Dame Elisabeth Murdoch, the matriarch of the English-speaking world’s most pervasive media empire, who instilled toughness in her son Rupert by tossing him as a child into the deep end of a cruise ship’s pool to teach him how to swim, died Dec. 5 at her estate outside Melbourne, Australia.
She was 103 and had been in failing health since a fall in September in which she broke her leg. The death was confirmed by her family in a statement.
Although she became one of Australia’s leading philanthropists and spent many years working with charities on behalf of botanical gardens, tapestries and deaf children, Dame Elisabeth was best known for her sharp views on her son and his business and personal decisions.
As Rupert Murdoch built his holdings to include newspapers, movie and TV studios, broadcast and satellite channels, and digital media on four continents, his mother gave a series of interviews over four decades in which she questioned his acquisitions, criticized his divorce of his second wife, sarcastically called him “that wretched boy of mine” and said that “making money is not greatness.”
“I took the slipper to Rupert twice because he was very rude to his governess,” Dame Elisabeth said on Australian television in 2002.
She was not shy about publicly chastising her son, now 81 , even after he’d joined her in the ranks of senior citizens. She told reporters that she disapproved of his purchase of sensational tabloids such as Britain’s News of the World, and she was disappointed when he split up with Anna Torv, his wife of 32 years, and married Wendi Deng, his junior by 38 years.
“Rupert had a wonderful marriage to Anna, and it was a terrible thing to just end it,” she said on her 100th birthday. “When you take a vow to be loyal to someone for all your life, you don’t hurt other people for your own happiness.”
Rupert Murdoch issued a statement Wednesday on behalf of his family praising his mother for her love and wisdom; he also tweeted, “193yo, but still a blow,” which he then corrected: “No, 103 yo! There are limits!”
Dame Elisabeth, who received her title in 1963, had 77 descendants, including Rupert and three other children, Anne Kantor, Janet Calvert-Jones and the eldest daughter, Helen Handbury, who died of cancer in 2004. She also had 50 great-grandchildren and six great-great-grandchildren.
Elisabeth Joy Greene was born Feb. 8, 1909, in Melbourne to a socially elite but financially shaky family.
Her father, Rupert, was a wool valuer at a New Zealand loan company, horseman and charming rogue with a habit of gambling away the family fortunes. Her mother, the former Marie Grace de Lancey Forth, was a socialite.
Dame Elisabeth began a life of philanthropy while still a schoolgirl. She won a tour of a Melbourne children’s hospital by knitting the most woolen undershirts in a contest, and that led to stints as a volunteer in kindergartens, hospitals and child advocacy groups.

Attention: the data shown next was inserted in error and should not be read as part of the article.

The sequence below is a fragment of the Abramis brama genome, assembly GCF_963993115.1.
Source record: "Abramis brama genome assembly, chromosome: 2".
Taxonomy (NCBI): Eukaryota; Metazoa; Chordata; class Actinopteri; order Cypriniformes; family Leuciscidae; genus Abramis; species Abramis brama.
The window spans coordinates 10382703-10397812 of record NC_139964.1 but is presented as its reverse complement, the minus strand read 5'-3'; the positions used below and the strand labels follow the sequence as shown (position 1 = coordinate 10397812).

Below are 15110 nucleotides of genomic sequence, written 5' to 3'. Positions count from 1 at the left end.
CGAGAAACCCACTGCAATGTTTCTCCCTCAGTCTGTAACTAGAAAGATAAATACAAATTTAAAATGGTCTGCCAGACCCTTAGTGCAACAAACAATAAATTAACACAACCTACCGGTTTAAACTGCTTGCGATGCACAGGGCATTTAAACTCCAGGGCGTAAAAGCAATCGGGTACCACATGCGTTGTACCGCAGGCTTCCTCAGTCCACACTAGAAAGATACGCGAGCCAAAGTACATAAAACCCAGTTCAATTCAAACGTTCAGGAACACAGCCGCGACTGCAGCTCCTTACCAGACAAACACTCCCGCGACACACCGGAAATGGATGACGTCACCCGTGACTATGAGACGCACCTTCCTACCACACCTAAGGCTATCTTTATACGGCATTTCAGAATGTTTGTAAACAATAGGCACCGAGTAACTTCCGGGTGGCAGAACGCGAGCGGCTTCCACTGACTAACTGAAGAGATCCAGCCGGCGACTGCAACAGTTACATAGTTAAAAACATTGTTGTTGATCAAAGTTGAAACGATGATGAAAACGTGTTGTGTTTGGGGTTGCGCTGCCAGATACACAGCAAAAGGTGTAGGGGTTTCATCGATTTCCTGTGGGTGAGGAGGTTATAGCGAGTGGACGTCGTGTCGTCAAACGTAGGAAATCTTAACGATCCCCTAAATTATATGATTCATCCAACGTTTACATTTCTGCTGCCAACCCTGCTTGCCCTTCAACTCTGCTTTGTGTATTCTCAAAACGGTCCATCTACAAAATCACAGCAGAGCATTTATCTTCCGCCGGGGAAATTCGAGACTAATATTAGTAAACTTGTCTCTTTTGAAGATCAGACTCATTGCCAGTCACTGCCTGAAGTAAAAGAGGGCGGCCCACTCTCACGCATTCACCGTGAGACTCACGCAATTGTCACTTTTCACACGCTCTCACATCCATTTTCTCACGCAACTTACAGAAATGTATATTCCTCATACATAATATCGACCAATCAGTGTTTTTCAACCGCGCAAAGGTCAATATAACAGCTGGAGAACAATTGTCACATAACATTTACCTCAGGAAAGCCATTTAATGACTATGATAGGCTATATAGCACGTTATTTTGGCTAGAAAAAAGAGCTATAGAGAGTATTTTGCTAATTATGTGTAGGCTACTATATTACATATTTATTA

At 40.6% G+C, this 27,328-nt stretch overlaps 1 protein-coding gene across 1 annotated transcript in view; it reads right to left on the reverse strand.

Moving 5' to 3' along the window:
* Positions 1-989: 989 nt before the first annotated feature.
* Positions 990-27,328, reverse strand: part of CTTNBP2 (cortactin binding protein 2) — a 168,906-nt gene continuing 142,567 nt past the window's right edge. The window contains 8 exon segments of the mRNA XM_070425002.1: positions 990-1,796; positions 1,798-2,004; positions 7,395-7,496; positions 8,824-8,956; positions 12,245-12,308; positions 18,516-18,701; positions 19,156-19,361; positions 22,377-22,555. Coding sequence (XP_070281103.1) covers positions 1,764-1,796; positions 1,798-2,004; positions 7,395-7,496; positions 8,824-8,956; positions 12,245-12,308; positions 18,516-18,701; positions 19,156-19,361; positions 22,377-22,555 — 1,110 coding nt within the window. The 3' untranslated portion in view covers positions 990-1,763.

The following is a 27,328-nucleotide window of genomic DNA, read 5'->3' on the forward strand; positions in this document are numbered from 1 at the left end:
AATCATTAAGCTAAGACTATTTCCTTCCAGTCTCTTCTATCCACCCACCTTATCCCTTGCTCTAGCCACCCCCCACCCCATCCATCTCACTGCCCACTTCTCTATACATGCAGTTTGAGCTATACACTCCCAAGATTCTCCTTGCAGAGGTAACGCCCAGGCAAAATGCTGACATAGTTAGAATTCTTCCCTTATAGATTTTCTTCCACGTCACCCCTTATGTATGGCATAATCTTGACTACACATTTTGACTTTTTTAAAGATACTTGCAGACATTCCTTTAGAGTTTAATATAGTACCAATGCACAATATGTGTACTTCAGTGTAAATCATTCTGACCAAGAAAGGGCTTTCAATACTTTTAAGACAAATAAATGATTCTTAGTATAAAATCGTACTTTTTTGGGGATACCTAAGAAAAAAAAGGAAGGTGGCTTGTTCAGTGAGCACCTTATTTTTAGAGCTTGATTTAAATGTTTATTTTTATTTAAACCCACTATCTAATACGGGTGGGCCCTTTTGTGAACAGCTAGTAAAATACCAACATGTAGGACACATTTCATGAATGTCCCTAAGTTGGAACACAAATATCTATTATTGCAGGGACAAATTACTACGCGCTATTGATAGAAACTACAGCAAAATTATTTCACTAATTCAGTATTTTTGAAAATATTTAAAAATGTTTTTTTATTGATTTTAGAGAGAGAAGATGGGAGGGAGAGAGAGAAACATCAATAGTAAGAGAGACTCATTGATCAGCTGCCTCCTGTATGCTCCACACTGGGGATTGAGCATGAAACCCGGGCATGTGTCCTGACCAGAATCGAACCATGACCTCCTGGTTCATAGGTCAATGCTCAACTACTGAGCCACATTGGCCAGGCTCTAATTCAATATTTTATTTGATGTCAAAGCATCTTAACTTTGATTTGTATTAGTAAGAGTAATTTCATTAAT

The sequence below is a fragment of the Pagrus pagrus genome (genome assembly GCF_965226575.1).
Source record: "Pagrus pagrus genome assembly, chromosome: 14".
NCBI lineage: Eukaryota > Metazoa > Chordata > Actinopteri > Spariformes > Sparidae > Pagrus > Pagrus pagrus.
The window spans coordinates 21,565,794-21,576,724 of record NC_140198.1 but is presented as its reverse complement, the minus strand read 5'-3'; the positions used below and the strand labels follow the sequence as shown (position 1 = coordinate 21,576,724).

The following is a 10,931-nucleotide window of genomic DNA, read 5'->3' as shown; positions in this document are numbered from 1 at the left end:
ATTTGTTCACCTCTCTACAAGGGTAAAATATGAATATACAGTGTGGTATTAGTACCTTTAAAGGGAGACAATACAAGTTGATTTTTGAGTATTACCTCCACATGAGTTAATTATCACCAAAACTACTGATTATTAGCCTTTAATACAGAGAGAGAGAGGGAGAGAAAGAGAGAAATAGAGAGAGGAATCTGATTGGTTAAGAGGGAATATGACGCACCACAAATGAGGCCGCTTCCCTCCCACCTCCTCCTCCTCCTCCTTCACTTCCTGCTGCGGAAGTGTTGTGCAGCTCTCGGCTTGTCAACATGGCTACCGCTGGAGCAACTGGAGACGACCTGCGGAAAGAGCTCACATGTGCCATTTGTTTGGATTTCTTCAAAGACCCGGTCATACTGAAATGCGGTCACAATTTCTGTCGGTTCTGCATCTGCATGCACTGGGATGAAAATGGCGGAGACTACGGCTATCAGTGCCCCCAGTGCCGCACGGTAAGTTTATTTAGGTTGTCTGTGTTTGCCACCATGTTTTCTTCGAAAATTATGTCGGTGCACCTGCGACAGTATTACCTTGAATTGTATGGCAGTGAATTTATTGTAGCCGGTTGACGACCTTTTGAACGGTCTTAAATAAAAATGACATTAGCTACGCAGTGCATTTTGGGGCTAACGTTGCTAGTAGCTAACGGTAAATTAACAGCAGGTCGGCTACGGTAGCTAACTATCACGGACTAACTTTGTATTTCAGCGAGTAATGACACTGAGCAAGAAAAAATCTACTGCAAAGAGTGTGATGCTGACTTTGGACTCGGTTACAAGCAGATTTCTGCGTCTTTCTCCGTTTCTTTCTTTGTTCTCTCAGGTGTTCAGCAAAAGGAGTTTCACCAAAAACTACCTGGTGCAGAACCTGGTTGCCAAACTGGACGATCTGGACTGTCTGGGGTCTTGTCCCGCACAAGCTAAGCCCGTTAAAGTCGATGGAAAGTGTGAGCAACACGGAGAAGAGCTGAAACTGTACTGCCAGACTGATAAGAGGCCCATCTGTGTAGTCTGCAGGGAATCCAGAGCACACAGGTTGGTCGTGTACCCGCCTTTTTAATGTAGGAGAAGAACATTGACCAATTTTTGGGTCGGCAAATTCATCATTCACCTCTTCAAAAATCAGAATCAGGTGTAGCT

Brought up by governesses and in boarding schools, she was 18 and dressed for her debutante celebration when her photo was taken for publication in Table Talk, a magazine owned by Keith Murdoch, an Australian editor and publisher who was then 42.
Keith Murdoch saw the photo, was smitten and arranged to meet Dame Elisabeth at a ball, beginning a courtship that led to their marriage in 1928. “His eyes — big, dark and compelling,” she later recalled of the dance where they met.
“They just seemed to follow me round the room for the rest of the night.”
For a wedding present, Keith Murdoch gave his bride the 133-acre farm where she lived until her death.
Dame Elisabeth was proper and connected. She escorted Queen Elizabeth II on her visit to Australia, and famously never forgave a portrait artist who in the late 1920s greeted her with a friendly slap on the back.
Dame Elisabeth focused on her children and charities while her husband built a national media network that started with small newspapers and grew to include larger papers, a dozen radio stations and a TV channel, as well as real estate interests.
After Keith Murdoch’s death in 1952, Dame Elisabeth inherited her husband’s flagship paper, the Adelaide News, and gave it to her son Rupert, who used it to launch a media colossus that would span four continents.
Although some historians portrayed Keith Murdoch as a remote father, Rupert Murdoch told biographer William Shawcross that “Dad was the indulgent one. . . . My mother was the severe one.”
Dame Elisabeth confirmed that account, suggesting that her children “thought I was an old monster in those days. But I think they all really appreciate it now.”